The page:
Subversive Historian – 05/04/09

The Kent State Shootings

Back in the day on May 4th, 1970, Ohio National Guardsmen opened fire on Vietnam War protesters on the campus of Kent State University. The volley of sixty-seven bullets in thirteen seconds claimed the lives of four students that day and injured nine others. The National Guard had been called to Kent as the Nixon administration’s bombing of Cambodia had become a focal point in the anti-war movement. Students held a rally against the widening of the Vietnam War on May 1st and promised to assemble once more on the campus of Kent State on May 4th. Between that time, a disturbance in downtown Kent took place followed by an ROTC building that was set to razed being engulfed by flames. It was unclear who was behind such acts over the weekend. The National Guard nevertheless entered the picture and seized control of the campus banning all rallies.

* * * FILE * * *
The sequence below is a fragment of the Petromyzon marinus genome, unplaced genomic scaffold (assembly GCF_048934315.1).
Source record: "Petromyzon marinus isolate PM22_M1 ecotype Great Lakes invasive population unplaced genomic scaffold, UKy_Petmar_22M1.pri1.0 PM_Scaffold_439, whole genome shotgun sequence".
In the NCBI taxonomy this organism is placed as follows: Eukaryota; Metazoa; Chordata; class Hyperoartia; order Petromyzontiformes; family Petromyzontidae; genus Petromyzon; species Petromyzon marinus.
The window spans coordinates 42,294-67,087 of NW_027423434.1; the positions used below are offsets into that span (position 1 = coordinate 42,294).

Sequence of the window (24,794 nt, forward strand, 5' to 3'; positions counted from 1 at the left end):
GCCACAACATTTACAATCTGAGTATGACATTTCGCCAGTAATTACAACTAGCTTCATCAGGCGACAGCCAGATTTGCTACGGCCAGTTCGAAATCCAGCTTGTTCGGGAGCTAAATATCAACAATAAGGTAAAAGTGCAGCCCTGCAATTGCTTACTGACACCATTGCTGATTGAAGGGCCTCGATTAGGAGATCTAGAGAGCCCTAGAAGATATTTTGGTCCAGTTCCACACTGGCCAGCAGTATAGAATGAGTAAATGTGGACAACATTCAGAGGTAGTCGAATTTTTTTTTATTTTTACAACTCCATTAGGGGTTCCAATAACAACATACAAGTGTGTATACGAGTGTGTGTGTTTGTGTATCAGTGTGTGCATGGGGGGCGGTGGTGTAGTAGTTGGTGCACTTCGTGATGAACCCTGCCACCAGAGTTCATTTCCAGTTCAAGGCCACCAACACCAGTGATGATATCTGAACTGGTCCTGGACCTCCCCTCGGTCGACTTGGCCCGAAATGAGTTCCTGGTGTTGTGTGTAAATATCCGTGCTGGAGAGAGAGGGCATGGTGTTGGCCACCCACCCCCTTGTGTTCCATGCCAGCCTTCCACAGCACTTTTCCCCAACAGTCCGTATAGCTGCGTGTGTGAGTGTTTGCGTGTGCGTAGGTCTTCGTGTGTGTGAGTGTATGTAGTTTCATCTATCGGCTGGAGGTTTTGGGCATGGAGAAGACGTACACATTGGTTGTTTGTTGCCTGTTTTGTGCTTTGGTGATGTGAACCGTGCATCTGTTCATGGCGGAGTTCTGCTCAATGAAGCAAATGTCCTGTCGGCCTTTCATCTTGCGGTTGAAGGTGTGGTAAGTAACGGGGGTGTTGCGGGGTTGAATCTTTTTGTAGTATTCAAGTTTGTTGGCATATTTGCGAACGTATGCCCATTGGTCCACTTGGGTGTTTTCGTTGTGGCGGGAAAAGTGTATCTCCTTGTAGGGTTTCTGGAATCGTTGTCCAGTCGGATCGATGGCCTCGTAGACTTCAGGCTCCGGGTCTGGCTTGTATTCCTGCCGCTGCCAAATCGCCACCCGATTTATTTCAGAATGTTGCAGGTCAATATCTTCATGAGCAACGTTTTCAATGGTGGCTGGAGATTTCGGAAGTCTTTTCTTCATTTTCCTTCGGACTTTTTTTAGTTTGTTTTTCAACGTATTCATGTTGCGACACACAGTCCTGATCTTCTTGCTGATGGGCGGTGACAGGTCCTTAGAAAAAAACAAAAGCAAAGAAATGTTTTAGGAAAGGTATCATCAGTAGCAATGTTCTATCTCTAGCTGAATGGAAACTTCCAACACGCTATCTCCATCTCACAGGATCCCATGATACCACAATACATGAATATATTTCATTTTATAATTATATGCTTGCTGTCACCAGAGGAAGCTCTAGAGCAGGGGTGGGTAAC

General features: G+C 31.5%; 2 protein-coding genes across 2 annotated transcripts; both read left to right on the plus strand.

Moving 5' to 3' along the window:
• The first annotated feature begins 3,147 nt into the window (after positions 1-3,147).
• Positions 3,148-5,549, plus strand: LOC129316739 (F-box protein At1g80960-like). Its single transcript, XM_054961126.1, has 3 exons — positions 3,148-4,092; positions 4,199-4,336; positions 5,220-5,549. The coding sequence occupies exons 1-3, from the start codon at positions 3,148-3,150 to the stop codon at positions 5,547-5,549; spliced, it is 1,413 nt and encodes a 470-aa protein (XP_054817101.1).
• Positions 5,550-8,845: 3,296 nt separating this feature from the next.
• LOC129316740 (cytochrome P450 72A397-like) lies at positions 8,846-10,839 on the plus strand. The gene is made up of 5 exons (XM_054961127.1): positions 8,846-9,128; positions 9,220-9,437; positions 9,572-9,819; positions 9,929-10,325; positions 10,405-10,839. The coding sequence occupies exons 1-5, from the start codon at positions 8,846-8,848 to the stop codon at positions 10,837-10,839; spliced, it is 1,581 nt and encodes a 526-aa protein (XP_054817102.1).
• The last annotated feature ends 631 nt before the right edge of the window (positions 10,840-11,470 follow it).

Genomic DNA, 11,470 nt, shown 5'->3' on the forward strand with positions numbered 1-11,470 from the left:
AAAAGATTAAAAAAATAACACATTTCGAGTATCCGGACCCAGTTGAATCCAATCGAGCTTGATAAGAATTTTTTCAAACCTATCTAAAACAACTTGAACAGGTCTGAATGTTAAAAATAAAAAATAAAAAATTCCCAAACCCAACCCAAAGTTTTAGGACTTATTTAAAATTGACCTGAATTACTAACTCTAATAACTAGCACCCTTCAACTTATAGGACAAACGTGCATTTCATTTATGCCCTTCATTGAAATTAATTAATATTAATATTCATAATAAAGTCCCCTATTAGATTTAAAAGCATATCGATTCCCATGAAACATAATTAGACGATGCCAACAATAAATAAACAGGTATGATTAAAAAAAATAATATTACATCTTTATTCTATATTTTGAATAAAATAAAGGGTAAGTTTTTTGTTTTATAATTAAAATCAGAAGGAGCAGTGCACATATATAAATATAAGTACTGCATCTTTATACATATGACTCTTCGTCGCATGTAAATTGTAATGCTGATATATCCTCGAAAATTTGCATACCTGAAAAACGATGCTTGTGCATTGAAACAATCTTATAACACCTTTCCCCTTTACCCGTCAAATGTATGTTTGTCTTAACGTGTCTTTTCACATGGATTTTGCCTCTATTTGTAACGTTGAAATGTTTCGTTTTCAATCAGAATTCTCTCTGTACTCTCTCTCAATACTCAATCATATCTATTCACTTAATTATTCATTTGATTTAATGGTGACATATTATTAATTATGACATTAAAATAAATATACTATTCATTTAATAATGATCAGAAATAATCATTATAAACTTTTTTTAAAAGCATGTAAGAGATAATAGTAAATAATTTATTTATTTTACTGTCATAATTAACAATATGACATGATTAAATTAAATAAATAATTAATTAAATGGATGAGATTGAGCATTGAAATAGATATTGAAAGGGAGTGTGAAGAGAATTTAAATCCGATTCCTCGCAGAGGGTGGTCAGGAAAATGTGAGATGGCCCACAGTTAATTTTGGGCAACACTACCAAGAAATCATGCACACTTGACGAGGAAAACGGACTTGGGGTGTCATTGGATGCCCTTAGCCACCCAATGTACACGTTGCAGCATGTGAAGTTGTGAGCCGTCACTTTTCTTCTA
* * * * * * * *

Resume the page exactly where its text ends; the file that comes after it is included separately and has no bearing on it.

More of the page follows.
At noon on May 4th, students gathered despite the ban, when the National Guardsmen first shot tear gas banisters at the protesters to disperse them. Of course, as history goes on to show, they turned to their more deadly arsenal next…

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One response to “Subversive Historian – 05/04/09

  1. Sixty-seven bullets! They were shooting — what? — machine guns?

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